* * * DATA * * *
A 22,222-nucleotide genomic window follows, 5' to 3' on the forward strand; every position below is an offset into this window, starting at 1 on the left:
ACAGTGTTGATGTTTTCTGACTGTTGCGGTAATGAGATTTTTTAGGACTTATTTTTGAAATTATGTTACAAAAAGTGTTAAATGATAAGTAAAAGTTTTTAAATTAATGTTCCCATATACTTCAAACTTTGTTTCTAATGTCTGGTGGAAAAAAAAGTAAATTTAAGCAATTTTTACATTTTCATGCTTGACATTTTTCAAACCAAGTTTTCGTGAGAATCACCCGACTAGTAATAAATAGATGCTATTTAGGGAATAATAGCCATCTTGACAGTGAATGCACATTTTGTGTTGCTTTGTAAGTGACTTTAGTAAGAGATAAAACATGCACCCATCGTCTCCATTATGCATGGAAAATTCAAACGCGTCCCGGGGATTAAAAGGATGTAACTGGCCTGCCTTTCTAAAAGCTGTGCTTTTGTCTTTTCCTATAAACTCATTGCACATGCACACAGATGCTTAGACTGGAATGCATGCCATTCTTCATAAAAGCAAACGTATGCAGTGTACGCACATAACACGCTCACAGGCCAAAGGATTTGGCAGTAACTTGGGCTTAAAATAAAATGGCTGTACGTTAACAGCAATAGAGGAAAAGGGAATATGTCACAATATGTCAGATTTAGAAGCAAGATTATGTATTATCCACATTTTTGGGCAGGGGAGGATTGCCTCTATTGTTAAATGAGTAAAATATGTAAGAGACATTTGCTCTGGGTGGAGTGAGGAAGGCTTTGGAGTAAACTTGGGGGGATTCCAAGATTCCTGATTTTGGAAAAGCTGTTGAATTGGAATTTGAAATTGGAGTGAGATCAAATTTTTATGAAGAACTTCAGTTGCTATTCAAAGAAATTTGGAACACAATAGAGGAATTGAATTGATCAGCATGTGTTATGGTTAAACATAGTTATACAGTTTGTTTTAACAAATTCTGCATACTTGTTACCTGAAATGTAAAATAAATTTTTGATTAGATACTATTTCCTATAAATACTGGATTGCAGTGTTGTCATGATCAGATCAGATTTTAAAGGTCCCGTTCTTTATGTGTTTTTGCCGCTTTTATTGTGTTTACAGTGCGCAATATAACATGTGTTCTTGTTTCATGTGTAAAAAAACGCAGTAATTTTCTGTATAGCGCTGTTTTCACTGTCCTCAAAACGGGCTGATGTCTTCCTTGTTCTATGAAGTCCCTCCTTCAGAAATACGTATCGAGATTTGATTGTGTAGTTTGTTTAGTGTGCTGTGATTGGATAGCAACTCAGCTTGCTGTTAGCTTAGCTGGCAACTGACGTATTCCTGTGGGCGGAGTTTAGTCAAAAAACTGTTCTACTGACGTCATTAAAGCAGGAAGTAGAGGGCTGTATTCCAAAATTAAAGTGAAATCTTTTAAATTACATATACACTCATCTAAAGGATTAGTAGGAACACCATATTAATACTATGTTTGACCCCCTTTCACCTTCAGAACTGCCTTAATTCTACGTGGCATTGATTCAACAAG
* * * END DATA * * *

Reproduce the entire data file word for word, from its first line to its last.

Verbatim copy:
A 22,222-nucleotide genomic window follows, 5' to 3' on the forward strand; every position below is an offset into this window, starting at 1 on the left:
ACAGTGTTGATGTTTTCTGACTGTTGCGGTAATGAGATTTTTTAGGACTTATTTTTGAAATTATGTTACAAAAAGTGTTAAATGATAAGTAAAAGTTTTTAAATTAATGTTCCCATATACTTCAAACTTTGTTTCTAATGTCTGGTGGAAAAAAAAGTAAATTTAAGCAATTTTTACATTTTCATGCTTGACATTTTTCAAACCAAGTTTTCGTGAGAATCACCCGACTAGTAATAAATAGATGCTATTTAGGGAATAATAGCCATCTTGACAGTGAATGCACATTTTGTGTTGCTTTGTAAGTGACTTTAGTAAGAGATAAAACATGCACCCATCGTCTCCATTATGCATGGAAAATTCAAACGCGTCCCGGGGATTAAAAGGATGTAACTGGCCTGCCTTTCTAAAAGCTGTGCTTTTGTCTTTTCCTATAAACTCATTGCACATGCACACAGATGCTTAGACTGGAATGCATGCCATTCTTCATAAAAGCAAACGTATGCAGTGTACGCACATAACACGCTCACAGGCCAAAGGATTTGGCAGTAACTTGGGCTTAAAATAAAATGGCTGTACGTTAACAGCAATAGAGGAAAAGGGAATATGTCACAATATGTCAGATTTAGAAGCAAGATTATGTATTATCCACATTTTTGGGCAGGGGAGGATTGCCTCTATTGTTAAATGAGTAAAATATGTAAGAGACATTTGCTCTGGGTGGAGTGAGGAAGGCTTTGGAGTAAACTTGGGGGGATTCCAAGATTCCTGATTTTGGAAAAGCTGTTGAATTGGAATTTGAAATTGGAGTGAGATCAAATTTTTATGAAGAACTTCAGTTGCTATTCAAAGAAATTTGGAACACAATAGAGGAATTGAATTGATCAGCATGTGTTATGGTTAAACATAGTTATACAGTTTGTTTTAACAAATTCTGCATACTTGTTACCTGAAATGTAAAATAAATTTTTGATTAGATACTATTTCCTATAAATACTGGATTGCAGTGTTGTCATGATCAGATCAGATTTTAAAGGTCCCGTTCTTTATGTGTTTTTGCCGCTTTTATTGTGTTTACAGTGCGCAATATAACATGTGTTCTTGTTTCATGTGTAAAAAAACGCAGTAATTTTCTGTATAGCGCTGTTTTCACTGTCCTCAAAACGGGCTGATGTCTTCCTTGTTCTATGAAGTCCCTCCTTCAGAAATACGTATCGAGATTTGATTGTGTAGTTTGTTTAGTGTGCTGTGATTGGATAGCAACTCAGCTTGCTGTTAGCTTAGCTGGCAACTGACGTATTCCTGTGGGCGGAGTTTAGTCAAAAAACTGTTCTACTGACGTCATTAAAGCAGGAAGTAGAGGGCTGTATTCCAAAATTAAAGTGAAATCTTTTAAATTACATATACACTCATCTAAAGGATTAGTAGGAACACCATATTAATACTATGTTTGACCCCCTTTCACCTTCAGAACTGCCTTAATTCTACGTGGCATTGATTCAACAAG